As the human nose is a crucial site of infection for any flu bug, the new research might help explain why, even at the height of the bird flu scare, there was little evidence of human-to-human spread.
According to the World Health Organization website, since the bird flu virus re-emerged in 2003, there have been only 423 reported cases -- on average, about 60 cases per year worldwide.
Most avian flu cases occur after the victims had had close contact with live poultry. Few cases are currently suspected to have occurred through human-to-human contact, and in most cases the spread was successfully contained through the systematic destruction of bird populations.
The avian virus seems instead more suited for the balmy 104-degree conditions found in the gut of a bird. Exclusively human influenza viruses also do well under those conditions, but unlike the bird flu virus they are not as adversely affected when placed in colder temperatures.
Viruses that are not affected by the colder temperatures are more likely to become a problem, the researchers said. The swine flu virus, for example, may be able to thrive in a wide range of temperatures, and that may explain its quicker spread. There have been 4,694 cases so far across 26 countries, including the U.S., Canada, Malaysia, and the U.K. Although the flu strain is mild, a more virulent mutation can prove to be devastating.
Take, for example, the virulence of bird flu. Despite the relative paucity of human cases of bird flu among humans, Hsu said, 258 people have died since 2003 as a result of the bird flu virus -- a case fatality rate of more than 60 percent.
"Once [bird flu] viruses get passed the proximal pathway, low temperature 'barrier,' they replicate so quickly that they often overpower the host and thereby cause high fatality," Hsu said.
And if the viruses were to somehow be able to bridge this barrier, there is a chance that they could become more problematic.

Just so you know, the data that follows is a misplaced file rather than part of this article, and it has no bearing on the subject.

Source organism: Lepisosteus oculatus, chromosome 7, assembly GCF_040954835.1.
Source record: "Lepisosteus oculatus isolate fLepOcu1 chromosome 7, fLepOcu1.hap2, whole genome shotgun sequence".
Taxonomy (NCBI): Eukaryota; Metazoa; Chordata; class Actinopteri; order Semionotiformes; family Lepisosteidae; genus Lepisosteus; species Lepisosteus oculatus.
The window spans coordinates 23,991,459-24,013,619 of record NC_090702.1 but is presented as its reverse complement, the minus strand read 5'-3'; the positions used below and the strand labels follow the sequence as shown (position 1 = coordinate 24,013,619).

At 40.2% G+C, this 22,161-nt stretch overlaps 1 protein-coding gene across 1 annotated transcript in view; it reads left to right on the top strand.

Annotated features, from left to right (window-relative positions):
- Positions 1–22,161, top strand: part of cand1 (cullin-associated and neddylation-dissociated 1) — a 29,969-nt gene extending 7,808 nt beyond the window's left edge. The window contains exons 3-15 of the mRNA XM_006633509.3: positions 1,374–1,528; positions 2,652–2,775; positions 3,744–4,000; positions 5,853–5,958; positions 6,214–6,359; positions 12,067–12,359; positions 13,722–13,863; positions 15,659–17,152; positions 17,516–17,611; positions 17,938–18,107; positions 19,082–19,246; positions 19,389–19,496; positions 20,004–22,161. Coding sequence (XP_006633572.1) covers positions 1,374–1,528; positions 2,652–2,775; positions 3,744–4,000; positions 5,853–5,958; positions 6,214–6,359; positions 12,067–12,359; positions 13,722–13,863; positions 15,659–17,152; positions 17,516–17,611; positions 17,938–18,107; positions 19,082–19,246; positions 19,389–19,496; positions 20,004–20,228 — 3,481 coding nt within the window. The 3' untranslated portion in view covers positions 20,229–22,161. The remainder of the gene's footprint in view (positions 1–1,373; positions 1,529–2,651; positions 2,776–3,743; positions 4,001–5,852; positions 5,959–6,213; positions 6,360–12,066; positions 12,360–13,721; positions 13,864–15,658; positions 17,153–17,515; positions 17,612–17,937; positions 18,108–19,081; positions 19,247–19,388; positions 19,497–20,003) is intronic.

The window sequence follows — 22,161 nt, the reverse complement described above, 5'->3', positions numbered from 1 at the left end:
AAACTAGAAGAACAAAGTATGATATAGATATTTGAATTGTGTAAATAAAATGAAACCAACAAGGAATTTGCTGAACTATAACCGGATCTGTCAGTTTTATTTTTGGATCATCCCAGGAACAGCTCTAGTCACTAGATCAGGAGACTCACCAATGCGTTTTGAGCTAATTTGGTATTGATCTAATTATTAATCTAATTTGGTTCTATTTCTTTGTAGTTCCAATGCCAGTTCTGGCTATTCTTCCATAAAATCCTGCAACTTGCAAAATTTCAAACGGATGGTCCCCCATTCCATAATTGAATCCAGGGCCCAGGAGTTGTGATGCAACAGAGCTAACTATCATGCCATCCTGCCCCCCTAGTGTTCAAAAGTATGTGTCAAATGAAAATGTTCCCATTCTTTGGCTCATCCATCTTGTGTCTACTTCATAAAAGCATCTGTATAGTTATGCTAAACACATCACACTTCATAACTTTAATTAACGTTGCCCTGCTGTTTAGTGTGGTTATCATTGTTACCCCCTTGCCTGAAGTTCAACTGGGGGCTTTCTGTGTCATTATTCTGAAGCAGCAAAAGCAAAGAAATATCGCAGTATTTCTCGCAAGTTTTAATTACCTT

"As more people are exposed to the [bird flu] strains, it is possible that mutations may occur that lead to more efficient bird-to-human transmission," said Ella Nkhoma, a researcher and epidemiologist at the University of North Carolina at Chapel Hill. "However, whether such a mutated virus would maintain sufficient fitness to efficiently sustain human-to-human transmission is unclear. So far, human-to-human transmission has been very rare."
Indeed, infectious disease experts largely agree that the outbreaks at hand may warrant more worry than the bird flu.
"Many experts now think that, after 4-5 years, because the current H5N2 bird virus has not mutated into a human-transmissible strain, that it is unlikely to do so," Schaffner said. "At the moment, the H1N1 [swine flu] virus has a much greater potential for producing a pandemic."
This threat has not been lost on international health officials. On Friday, WHO cautioned against a false sense of security from the dwindling and seemingly mild outbreaks of swine flu, saying the worst may not be over for the newly-discovered virus.
WHO Director-General Margaret Chan said there remained "great uncertainty" about the strain that could pose particular threats in Southeast Asia.
The Associated Press contributed to this report.